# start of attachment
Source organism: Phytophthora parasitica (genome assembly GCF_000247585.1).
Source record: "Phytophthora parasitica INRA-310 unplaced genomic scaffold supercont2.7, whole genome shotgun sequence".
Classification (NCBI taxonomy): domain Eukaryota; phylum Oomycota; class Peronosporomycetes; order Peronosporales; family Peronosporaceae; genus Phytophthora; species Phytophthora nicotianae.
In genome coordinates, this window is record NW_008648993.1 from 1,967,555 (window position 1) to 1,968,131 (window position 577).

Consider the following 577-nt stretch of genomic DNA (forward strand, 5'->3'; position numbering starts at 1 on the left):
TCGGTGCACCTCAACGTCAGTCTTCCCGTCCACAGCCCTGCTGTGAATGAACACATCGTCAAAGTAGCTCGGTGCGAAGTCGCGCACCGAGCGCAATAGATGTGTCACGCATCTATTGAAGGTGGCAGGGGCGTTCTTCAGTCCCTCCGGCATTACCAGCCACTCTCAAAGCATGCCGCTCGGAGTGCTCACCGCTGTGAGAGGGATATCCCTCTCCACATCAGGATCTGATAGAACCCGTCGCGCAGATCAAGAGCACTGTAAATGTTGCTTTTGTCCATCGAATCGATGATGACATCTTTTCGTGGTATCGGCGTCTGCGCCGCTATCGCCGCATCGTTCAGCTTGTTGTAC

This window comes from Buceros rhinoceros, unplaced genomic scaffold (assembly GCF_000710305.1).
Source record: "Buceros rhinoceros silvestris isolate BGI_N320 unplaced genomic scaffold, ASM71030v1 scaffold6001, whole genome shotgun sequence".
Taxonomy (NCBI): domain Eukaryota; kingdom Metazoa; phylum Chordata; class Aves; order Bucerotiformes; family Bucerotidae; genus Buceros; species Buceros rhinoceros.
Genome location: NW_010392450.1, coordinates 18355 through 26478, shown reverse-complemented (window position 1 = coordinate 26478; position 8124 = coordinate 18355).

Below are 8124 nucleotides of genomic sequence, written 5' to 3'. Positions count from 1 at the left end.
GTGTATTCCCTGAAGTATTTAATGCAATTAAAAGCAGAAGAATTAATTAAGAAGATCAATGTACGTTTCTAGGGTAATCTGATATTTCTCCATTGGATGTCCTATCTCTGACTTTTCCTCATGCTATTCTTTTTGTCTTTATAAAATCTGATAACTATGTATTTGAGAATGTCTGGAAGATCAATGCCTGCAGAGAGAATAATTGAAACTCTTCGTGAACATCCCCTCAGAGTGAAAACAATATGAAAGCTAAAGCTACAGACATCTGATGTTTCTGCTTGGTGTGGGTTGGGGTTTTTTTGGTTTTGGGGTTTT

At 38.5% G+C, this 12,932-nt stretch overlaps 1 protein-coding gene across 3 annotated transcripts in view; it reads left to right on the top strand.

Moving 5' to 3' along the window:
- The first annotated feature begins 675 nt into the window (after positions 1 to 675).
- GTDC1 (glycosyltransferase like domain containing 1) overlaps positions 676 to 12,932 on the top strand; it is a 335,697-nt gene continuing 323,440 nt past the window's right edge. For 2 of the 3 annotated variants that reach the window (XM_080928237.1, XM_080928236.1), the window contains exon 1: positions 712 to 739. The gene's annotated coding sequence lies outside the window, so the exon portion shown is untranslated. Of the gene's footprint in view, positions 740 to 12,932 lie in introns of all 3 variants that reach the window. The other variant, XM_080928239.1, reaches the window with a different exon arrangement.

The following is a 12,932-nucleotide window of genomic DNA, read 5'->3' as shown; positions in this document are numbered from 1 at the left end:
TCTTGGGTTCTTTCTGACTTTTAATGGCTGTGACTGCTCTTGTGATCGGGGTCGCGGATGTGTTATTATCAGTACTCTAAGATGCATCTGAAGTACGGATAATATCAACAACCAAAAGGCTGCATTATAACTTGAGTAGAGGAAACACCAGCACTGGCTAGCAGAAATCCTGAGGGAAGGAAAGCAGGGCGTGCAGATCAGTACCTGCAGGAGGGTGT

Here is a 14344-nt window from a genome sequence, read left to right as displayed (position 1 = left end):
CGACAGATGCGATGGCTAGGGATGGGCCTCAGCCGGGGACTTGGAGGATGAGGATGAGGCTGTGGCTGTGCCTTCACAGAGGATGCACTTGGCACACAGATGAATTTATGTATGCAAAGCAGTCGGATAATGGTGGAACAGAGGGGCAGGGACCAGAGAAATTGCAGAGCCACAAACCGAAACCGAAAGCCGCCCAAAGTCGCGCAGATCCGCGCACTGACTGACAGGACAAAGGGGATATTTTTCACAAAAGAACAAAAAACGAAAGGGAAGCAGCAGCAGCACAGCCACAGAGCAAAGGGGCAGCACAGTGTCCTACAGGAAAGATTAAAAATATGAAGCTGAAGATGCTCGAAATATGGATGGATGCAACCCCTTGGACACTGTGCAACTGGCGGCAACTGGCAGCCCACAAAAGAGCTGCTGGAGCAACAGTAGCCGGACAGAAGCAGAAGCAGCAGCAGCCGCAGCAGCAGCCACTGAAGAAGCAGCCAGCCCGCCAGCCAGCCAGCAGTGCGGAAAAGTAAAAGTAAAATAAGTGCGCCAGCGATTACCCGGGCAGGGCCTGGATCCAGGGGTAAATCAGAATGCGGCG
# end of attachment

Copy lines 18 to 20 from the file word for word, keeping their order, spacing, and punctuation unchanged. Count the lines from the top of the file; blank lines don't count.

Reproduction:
TCTTGGGTTCTTTCTGACTTTTAATGGCTGTGACTGCTCTTGTGATCGGGGTCGCGGATGTGTTATTATCAGTACTCTAAGATGCATCTGAAGTACGGATAATATCAACAACCAAAAGGCTGCATTATAACTTGAGTAGAGGAAACACCAGCACTGGCTAGCAGAAATCCTGAGGGAAGGAAAGCAGGGCGTGCAGATCAGTACCTGCAGGAGGGTGT

Here is a 14344-nt window from a genome sequence, read left to right as displayed (position 1 = left end):
CGACAGATGCGATGGCTAGGGATGGGCCTCAGCCGGGGACTTGGAGGATGAGGATGAGGCTGTGGCTGTGCCTTCACAGAGGATGCACTTGGCACACAGATGAATTTATGTATGCAAAGCAGTCGGATAATGGTGGAACAGAGGGGCAGGGACCAGAGAAATTGCAGAGCCACAAACCGAAACCGAAAGCCGCCCAAAGTCGCGCAGATCCGCGCACTGACTGACAGGACAAAGGGGATATTTTTCACAAAAGAACAAAAAACGAAAGGGAAGCAGCAGCAGCACAGCCACAGAGCAAAGGGGCAGCACAGTGTCCTACAGGAAAGATTAAAAATATGAAGCTGAAGATGCTCGAAATATGGATGGATGCAACCCCTTGGACACTGTGCAACTGGCGGCAACTGGCAGCCCACAAAAGAGCTGCTGGAGCAACAGTAGCCGGACAGAAGCAGAAGCAGCAGCAGCCGCAGCAGCAGCCACTGAAGAAGCAGCCAGCCCGCCAGCCAGCCAGCAGTGCGGAAAAGTAAAAGTAAAATAAGTGCGCCAGCGATTACCCGGGCAGGGCCTGGATCCAGGGGTAAATCAGAATGCGGCG